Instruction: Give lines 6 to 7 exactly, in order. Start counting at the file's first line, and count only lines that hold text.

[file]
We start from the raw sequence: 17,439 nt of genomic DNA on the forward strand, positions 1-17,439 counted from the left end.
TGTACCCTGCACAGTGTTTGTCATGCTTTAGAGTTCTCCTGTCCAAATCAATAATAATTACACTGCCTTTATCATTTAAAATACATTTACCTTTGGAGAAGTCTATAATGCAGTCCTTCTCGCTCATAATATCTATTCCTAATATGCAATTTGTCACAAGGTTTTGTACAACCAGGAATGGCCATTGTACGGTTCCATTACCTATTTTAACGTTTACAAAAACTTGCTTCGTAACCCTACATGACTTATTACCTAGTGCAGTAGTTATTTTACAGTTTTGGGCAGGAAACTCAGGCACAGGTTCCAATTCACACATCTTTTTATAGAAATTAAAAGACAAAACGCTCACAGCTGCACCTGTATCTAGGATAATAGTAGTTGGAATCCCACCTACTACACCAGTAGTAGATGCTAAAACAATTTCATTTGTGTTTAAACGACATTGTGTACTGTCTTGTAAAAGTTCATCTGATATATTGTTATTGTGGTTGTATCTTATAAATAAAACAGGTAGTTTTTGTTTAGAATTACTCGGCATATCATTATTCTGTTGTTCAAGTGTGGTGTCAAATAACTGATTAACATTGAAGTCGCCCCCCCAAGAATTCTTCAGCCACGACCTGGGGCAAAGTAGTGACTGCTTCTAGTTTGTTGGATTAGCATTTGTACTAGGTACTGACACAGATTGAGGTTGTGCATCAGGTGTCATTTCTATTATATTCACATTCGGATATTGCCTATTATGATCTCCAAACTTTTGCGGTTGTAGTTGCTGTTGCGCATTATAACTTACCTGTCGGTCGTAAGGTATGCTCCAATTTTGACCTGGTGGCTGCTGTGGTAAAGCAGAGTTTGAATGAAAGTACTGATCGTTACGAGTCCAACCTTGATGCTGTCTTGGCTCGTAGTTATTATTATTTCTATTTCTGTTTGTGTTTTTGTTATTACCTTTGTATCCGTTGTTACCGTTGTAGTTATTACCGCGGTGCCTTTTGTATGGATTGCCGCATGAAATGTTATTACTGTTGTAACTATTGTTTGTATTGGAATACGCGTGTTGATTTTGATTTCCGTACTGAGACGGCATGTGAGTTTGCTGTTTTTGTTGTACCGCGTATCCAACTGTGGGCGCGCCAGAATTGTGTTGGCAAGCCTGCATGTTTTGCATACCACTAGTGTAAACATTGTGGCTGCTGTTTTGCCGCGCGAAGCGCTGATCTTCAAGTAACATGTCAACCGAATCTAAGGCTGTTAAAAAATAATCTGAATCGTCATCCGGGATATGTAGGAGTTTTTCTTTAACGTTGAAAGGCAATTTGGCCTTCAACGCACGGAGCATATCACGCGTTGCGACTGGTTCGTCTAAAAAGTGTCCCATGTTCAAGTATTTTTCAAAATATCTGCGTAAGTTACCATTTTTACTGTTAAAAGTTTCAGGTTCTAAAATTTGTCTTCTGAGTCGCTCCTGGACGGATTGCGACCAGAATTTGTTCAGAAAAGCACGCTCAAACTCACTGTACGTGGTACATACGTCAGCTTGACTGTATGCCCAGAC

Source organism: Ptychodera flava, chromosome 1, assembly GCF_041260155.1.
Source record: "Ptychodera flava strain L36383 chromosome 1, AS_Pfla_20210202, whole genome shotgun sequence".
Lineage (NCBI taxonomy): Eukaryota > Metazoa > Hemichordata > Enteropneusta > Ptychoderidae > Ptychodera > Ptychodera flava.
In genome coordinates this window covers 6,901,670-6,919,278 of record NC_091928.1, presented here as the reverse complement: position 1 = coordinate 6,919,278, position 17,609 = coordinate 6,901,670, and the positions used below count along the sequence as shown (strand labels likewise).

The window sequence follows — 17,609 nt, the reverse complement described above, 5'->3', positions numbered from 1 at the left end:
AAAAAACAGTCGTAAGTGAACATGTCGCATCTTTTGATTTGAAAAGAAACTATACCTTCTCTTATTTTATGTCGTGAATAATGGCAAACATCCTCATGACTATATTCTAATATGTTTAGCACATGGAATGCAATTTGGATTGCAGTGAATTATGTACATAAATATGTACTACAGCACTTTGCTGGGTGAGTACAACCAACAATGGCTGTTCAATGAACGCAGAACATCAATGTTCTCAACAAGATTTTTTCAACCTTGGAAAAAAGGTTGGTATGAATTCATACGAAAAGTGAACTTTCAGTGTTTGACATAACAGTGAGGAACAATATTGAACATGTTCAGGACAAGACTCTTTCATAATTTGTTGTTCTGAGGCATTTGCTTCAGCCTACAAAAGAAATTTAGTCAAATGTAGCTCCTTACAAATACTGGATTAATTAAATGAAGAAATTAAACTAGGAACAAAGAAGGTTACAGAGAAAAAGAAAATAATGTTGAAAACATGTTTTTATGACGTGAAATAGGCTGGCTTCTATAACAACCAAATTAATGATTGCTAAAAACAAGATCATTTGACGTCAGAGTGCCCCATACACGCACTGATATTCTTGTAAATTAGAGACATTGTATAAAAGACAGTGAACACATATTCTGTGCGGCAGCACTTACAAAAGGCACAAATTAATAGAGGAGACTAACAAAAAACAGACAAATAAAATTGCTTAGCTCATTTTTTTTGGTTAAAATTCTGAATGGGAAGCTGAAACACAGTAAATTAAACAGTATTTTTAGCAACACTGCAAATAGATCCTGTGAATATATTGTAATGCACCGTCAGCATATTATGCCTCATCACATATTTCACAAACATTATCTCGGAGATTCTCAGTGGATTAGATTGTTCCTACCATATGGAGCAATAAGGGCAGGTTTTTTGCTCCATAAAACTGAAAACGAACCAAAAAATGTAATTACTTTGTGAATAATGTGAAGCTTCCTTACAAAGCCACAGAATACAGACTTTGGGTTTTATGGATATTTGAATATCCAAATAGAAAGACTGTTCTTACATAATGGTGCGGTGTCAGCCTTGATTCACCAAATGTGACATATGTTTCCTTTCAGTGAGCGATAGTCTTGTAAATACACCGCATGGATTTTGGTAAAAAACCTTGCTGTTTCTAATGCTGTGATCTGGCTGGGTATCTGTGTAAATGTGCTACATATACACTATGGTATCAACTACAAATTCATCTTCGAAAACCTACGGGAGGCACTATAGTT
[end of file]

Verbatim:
In genome coordinates this window covers 6,901,670-6,919,278 of record NC_091928.1, presented here as the reverse complement: position 1 = coordinate 6,919,278, position 17,609 = coordinate 6,901,670, and the positions used below count along the sequence as shown (strand labels likewise).

The window sequence follows — 17,609 nt, the reverse complement described above, 5'->3', positions numbered from 1 at the left end: